Even if the state recovers in the medium term due to the rise of oil prices, the economic system will continue to be under enormous pressure. The decline in foreign reserves will continue regardless, and it is only a matter of time before the country is approaching bankruptcy. What would be an option for an economic and social policy intervention in the short term, and how could the state’s dependency on the oil rent be countered in the long term?
Ouaissa: I believe Algeria cannot avoid negotiating with the International Monetary Fund (IMF). The regime already did so in 1994, in the midst of the civil war. The domestic political situation at the time was a good distraction and cover for negotiating with the IMF from behind the scenes. Such a scenario is once again imminent. Under pressure from the corona pandemic and the economic crisis, there could be renewed negotiations with the IMF, resulting in a new liberalization programme. This, in turn, is likely to trigger new socioeconomically motivated protests. We must hope that this does not lead to a violent escalation.
But we also know that the IMF recipes are always the same. And they simply do not work. I do not claim that a heavily isolated economy like the Algerian one works – the Algerian model has clearly failed. But what alternative would there be to an isolated economic system in which the oil rent is monopolized by the elites and the IMF’s deregulation strategy, which has failed again and again?
Ouaissa: Algeria is one of the very few countries in the world that could actually negotiate good terms with the IMF. Algeria is not a poor country. The IMF cannot impose its usual dictates here. In this respect, I can imagine that the welfare state can be reformed with so many oil rents and that the rent can be transferred and transformed into productive forms – given that the political will to do so is there. Rents are not per se an obstacle to development. Rents can also be transformed so that they are used as a boost for a productive economy. They could be used for consumption, so that Algerian entrepreneurs no longer have to rely on the generals to do business. If the rents were to be distributed as a means of consumption in society, e.g. in the form of salaries, certain products would no longer have to be imported, and with such a model it could finally be worthwhile for local entrepreneurs to produce in Algeria.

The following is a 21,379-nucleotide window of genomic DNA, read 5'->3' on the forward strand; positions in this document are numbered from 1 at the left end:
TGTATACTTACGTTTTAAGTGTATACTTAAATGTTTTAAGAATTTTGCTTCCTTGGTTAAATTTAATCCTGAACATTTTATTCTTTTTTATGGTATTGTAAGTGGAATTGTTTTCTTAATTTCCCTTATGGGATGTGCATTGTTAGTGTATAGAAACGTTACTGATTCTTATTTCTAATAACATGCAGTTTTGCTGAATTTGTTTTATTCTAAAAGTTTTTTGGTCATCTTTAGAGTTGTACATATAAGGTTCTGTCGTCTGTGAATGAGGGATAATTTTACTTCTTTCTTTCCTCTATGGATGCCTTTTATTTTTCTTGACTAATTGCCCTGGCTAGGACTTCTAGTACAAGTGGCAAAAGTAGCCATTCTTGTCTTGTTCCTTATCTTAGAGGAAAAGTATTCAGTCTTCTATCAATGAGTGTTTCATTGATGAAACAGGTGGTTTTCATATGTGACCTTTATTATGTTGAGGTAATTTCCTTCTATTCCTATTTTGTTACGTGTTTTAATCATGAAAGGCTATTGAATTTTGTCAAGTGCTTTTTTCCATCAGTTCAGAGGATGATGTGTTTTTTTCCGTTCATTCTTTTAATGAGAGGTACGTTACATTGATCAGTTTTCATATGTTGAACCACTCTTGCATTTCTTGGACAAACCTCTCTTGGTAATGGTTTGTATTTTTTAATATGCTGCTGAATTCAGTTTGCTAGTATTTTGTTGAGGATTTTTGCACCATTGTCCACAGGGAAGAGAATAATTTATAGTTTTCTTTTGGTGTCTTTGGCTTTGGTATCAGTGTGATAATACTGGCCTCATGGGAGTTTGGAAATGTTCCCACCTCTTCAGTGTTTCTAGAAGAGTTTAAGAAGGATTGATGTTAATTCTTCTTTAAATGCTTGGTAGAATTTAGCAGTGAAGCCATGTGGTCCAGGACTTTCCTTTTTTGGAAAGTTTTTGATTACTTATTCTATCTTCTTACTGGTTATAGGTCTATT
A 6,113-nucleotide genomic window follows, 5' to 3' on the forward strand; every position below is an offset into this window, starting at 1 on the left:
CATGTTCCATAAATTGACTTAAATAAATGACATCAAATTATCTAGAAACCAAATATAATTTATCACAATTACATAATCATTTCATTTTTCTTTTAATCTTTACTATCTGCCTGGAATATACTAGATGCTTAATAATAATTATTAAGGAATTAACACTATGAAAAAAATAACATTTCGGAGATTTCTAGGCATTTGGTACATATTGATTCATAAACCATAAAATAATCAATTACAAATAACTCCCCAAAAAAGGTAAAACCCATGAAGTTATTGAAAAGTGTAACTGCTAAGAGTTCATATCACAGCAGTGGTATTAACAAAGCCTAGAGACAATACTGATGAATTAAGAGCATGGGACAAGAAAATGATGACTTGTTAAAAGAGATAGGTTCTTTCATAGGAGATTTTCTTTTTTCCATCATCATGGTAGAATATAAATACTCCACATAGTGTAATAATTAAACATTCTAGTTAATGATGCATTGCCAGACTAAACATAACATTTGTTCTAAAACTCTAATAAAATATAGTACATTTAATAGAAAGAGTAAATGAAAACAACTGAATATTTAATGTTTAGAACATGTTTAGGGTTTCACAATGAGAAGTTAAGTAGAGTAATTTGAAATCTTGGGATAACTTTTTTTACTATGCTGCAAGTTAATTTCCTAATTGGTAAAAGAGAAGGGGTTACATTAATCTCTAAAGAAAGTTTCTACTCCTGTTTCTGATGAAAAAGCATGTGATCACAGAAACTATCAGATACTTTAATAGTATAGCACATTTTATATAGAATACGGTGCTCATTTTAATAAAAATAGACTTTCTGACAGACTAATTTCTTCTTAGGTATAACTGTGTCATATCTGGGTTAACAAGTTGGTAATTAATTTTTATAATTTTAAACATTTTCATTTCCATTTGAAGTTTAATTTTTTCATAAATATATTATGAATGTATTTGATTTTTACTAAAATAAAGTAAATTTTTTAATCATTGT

Unfortunately, it is almost impossible to use and redirect the oil rent like this. There are hardly any examples in the world where it has been possible to reform rent economies accordingly.
Ouaissa: The East Asian models are certainly examples of how states have succeeded in valorizing and utilizing labor in society to promote a rise of purchasing power. China is one example. Such a scenario is also possible in Algeria. Entrepreneurs must be convinced to invest and produce in the country and no longer import. For this, however, we need purchasing power in society. Rents could be used to generate this purchasing power. The question, however, is indeed how to implement such a policy in concrete terms.